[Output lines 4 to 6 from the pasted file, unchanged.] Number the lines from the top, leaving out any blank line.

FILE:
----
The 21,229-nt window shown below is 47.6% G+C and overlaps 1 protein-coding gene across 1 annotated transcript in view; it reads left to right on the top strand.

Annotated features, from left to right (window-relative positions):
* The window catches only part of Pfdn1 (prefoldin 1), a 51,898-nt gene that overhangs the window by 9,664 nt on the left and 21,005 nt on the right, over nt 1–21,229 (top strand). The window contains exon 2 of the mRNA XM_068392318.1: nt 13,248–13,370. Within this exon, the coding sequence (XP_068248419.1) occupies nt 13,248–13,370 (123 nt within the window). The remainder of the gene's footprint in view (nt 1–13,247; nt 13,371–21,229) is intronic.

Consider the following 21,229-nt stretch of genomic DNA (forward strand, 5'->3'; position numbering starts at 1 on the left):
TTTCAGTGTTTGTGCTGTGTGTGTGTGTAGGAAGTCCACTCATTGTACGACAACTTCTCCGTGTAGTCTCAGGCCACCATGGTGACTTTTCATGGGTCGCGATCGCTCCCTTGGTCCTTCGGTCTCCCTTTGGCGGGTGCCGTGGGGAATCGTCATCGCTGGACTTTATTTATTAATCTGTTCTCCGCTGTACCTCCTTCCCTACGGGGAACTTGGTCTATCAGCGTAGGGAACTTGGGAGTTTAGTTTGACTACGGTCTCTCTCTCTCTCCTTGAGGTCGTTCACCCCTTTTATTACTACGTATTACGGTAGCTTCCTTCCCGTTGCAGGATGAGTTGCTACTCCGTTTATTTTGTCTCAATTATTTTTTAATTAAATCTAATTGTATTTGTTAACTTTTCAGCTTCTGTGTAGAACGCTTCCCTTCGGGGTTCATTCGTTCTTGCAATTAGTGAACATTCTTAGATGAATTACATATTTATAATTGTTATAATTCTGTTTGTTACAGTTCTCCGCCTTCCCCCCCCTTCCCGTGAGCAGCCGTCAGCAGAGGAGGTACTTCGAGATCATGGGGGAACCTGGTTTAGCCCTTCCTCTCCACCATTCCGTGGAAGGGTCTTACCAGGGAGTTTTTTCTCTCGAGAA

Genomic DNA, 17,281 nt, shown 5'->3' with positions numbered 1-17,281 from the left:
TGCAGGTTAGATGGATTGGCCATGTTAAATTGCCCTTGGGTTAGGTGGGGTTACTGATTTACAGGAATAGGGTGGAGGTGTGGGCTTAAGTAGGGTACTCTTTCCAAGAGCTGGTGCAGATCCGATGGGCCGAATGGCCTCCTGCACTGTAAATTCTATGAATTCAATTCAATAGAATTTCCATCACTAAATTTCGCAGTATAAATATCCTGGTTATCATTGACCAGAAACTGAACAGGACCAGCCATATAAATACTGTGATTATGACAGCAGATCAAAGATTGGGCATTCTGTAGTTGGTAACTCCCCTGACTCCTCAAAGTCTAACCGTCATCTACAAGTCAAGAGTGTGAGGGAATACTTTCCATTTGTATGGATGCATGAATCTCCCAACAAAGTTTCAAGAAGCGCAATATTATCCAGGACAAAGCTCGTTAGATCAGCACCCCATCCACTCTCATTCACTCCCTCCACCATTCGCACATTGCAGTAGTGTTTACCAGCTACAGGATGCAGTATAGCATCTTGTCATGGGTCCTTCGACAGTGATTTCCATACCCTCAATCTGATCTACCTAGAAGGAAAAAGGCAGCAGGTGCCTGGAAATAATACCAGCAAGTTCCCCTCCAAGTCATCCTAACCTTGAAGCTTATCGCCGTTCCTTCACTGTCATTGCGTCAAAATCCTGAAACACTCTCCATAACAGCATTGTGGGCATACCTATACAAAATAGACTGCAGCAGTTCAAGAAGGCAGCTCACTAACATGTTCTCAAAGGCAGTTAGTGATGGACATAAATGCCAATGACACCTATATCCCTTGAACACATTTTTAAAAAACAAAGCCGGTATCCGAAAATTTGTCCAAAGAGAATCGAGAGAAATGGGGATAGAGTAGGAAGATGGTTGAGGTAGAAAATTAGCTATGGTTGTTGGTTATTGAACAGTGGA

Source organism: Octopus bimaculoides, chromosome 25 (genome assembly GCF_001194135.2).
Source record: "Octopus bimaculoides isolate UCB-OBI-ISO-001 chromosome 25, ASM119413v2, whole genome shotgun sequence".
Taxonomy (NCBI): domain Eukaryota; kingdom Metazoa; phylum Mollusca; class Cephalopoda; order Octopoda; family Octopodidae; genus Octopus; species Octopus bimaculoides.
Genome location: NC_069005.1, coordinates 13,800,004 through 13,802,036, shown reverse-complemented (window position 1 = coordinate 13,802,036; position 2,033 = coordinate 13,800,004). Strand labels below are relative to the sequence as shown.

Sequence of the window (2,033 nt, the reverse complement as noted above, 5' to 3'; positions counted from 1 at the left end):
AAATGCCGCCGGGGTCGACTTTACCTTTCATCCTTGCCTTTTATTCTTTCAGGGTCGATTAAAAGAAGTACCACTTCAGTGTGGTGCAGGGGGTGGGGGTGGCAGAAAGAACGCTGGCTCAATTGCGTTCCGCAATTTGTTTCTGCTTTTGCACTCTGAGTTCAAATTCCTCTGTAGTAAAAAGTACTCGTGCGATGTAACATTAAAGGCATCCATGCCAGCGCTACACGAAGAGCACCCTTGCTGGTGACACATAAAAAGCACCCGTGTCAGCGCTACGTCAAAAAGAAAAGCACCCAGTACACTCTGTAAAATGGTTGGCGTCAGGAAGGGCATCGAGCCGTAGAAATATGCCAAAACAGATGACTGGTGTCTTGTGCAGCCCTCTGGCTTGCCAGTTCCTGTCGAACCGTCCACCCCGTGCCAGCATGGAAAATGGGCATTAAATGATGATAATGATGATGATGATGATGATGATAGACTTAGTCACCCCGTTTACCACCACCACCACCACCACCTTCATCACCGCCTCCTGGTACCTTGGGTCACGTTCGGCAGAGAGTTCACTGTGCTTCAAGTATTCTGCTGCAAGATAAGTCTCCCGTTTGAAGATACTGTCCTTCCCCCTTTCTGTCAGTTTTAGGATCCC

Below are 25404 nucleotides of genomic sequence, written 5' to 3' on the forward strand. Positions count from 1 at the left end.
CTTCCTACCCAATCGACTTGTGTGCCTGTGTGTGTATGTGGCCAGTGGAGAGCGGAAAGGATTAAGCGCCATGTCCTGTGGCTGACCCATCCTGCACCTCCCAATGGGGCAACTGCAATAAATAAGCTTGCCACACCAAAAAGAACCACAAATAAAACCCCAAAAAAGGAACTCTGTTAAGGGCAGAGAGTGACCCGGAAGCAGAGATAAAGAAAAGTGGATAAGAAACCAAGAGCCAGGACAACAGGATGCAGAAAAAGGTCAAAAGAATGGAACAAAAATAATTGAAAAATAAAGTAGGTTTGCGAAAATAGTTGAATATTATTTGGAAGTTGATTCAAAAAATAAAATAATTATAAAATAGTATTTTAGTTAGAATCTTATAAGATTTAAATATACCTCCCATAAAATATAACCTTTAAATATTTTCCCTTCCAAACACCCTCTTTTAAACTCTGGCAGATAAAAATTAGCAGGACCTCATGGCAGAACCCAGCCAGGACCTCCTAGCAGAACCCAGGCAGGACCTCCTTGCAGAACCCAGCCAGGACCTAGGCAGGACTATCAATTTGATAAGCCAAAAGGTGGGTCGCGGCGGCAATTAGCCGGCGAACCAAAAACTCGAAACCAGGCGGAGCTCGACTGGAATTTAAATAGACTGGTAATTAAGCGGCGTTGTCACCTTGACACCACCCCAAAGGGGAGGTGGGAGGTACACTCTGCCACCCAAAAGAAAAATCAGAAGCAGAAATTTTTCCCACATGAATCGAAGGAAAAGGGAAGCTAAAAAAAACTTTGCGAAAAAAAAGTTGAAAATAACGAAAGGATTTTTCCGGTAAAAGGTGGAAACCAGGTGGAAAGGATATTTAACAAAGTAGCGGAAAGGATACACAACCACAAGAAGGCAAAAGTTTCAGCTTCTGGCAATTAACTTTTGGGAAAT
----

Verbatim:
Consider the following 21,229-nt stretch of genomic DNA (forward strand, 5'->3'; position numbering starts at 1 on the left):
TTTCAGTGTTTGTGCTGTGTGTGTGTGTAGGAAGTCCACTCATTGTACGACAACTTCTCCGTGTAGTCTCAGGCCACCATGGTGACTTTTCATGGGTCGCGATCGCTCCCTTGGTCCTTCGGTCTCCCTTTGGCGGGTGCCGTGGGGAATCGTCATCGCTGGACTTTATTTATTAATCTGTTCTCCGCTGTACCTCCTTCCCTACGGGGAACTTGGTCTATCAGCGTAGGGAACTTGGGAGTTTAGTTTGACTACGGTCTCTCTCTCTCTCCTTGAGGTCGTTCACCCCTTTTATTACTACGTATTACGGTAGCTTCCTTCCCGTTGCAGGATGAGTTGCTACTCCGTTTATTTTGTCTCAATTATTTTTTAATTAAATCTAATTGTATTTGTTAACTTTTCAGCTTCTGTGTAGAACGCTTCCCTTCGGGGTTCATTCGTTCTTGCAATTAGTGAACATTCTTAGATGAATTACATATTTATAATTGTTATAATTCTGTTTGTTACAGTTCTCCGCCTTCCCCCCCCTTCCCGTGAGCAGCCGTCAGCAGAGGAGGTACTTCGAGATCATGGGGGAACCTGGTTTAGCCCTTCCTCTCCACCATTCCGTGGAAGGGTCTTACCAGGGAGTTTTTTCTCTCGAGAA

Genomic DNA, 17,281 nt, shown 5'->3' with positions numbered 1-17,281 from the left: